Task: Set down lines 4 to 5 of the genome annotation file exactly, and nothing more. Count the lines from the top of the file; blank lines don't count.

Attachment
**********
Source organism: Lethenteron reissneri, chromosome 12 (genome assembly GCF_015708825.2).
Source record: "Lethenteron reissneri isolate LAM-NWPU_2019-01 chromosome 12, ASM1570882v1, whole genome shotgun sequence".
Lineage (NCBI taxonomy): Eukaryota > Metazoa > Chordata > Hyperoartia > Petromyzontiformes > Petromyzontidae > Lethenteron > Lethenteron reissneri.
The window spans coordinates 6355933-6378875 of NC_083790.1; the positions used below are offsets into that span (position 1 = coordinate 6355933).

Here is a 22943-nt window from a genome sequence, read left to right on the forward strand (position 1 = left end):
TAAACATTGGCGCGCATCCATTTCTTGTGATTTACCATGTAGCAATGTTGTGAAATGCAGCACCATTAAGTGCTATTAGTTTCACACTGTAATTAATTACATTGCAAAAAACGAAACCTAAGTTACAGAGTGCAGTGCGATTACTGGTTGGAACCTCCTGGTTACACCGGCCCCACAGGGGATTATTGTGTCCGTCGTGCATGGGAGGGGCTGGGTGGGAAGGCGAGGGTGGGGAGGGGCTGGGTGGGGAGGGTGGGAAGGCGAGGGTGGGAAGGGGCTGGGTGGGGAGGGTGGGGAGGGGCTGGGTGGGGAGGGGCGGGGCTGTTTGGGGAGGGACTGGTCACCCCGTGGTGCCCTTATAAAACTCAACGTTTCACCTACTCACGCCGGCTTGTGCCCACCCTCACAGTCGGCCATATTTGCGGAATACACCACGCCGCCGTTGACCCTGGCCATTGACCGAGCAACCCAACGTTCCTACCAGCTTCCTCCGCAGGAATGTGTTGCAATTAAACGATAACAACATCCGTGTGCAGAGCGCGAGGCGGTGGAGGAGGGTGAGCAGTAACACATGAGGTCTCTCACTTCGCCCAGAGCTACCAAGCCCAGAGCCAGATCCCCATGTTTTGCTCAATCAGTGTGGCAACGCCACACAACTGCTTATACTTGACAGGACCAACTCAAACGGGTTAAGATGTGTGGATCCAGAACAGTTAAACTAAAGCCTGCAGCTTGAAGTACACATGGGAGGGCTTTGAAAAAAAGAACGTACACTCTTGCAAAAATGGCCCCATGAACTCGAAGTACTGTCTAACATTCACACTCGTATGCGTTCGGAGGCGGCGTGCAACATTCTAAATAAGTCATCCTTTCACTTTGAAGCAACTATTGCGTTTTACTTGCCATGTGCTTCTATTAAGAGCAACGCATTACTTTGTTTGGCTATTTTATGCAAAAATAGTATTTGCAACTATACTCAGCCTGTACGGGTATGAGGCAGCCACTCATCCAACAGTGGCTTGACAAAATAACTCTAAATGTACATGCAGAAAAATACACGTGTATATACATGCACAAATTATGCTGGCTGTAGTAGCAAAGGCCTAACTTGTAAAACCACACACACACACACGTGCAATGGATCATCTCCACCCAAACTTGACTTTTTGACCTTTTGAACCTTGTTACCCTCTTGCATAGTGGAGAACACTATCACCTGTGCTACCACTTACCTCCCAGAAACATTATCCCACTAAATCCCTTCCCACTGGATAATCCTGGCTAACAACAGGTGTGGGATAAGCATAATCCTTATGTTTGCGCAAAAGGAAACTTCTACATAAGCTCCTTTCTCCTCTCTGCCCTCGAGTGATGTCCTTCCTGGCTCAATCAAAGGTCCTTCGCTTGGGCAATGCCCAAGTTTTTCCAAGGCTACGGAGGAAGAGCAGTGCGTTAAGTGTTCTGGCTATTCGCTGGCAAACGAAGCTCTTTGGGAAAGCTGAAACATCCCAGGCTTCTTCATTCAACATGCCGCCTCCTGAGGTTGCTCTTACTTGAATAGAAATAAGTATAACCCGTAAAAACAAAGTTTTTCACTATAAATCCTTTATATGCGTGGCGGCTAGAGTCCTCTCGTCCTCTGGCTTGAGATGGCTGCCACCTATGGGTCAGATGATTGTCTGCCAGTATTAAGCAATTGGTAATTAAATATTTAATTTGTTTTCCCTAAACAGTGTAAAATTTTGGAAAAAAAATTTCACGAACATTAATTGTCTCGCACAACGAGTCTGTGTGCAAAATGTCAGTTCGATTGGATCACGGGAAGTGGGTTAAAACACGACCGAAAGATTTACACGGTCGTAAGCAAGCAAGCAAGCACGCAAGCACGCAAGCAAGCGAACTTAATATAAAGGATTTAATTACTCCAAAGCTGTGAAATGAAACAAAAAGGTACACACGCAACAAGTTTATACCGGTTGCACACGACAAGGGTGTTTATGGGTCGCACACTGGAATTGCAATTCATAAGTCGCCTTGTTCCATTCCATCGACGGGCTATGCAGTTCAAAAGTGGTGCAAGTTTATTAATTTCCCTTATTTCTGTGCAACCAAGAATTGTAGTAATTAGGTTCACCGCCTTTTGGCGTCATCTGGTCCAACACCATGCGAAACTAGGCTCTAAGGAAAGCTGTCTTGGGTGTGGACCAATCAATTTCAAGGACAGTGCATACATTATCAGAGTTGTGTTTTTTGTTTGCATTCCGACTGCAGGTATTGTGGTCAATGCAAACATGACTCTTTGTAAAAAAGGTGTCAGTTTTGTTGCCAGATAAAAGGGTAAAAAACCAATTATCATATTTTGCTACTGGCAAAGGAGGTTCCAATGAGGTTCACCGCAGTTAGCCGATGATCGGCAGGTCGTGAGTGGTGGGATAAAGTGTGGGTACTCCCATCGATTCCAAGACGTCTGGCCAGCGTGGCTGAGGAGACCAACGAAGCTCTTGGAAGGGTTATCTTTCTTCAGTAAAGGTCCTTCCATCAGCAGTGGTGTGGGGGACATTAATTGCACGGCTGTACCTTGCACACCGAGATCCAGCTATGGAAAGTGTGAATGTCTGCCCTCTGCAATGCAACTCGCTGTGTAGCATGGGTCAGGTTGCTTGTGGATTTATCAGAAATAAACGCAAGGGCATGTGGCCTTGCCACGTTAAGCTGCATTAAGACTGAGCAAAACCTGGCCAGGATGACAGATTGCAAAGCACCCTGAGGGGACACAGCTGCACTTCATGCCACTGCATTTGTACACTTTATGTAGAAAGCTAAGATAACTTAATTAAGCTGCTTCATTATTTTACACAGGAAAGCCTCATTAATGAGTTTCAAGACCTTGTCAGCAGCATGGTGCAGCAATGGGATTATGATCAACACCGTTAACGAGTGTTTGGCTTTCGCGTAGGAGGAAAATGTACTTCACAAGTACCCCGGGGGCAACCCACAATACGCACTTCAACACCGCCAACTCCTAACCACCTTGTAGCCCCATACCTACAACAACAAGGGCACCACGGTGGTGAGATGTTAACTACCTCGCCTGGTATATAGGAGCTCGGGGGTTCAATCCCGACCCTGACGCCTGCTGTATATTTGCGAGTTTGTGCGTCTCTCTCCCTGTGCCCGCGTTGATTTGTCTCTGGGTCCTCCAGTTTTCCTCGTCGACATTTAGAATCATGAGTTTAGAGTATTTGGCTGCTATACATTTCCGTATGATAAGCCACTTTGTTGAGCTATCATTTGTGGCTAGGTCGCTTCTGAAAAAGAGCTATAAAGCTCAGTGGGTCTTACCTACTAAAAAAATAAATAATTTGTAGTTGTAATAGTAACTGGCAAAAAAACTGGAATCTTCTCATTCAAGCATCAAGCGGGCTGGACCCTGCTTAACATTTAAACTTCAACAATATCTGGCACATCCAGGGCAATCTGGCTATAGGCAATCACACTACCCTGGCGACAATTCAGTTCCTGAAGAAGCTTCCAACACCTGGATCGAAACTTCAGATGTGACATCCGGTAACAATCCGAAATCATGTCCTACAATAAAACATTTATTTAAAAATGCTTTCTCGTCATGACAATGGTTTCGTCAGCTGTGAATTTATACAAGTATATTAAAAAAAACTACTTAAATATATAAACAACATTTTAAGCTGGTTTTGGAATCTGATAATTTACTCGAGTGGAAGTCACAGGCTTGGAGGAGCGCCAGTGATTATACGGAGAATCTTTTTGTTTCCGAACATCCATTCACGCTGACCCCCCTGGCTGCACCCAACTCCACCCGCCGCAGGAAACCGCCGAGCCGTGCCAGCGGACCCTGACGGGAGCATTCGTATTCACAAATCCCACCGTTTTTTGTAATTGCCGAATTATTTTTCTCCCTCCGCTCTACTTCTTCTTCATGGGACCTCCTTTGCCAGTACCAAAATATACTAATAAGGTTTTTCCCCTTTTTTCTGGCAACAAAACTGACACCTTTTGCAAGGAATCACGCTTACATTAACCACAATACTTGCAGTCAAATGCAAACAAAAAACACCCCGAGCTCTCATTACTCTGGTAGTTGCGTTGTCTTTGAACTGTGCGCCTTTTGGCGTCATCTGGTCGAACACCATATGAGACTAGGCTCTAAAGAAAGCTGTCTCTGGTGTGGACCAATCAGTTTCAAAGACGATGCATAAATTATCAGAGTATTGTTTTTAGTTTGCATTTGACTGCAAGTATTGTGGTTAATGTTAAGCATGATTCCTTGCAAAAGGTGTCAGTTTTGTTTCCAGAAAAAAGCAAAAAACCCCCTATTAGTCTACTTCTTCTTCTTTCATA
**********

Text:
The window spans coordinates 6355933-6378875 of NC_083790.1; the positions used below are offsets into that span (position 1 = coordinate 6355933).

Here is a 22943-nt window from a genome sequence, read left to right on the forward strand (position 1 = left end):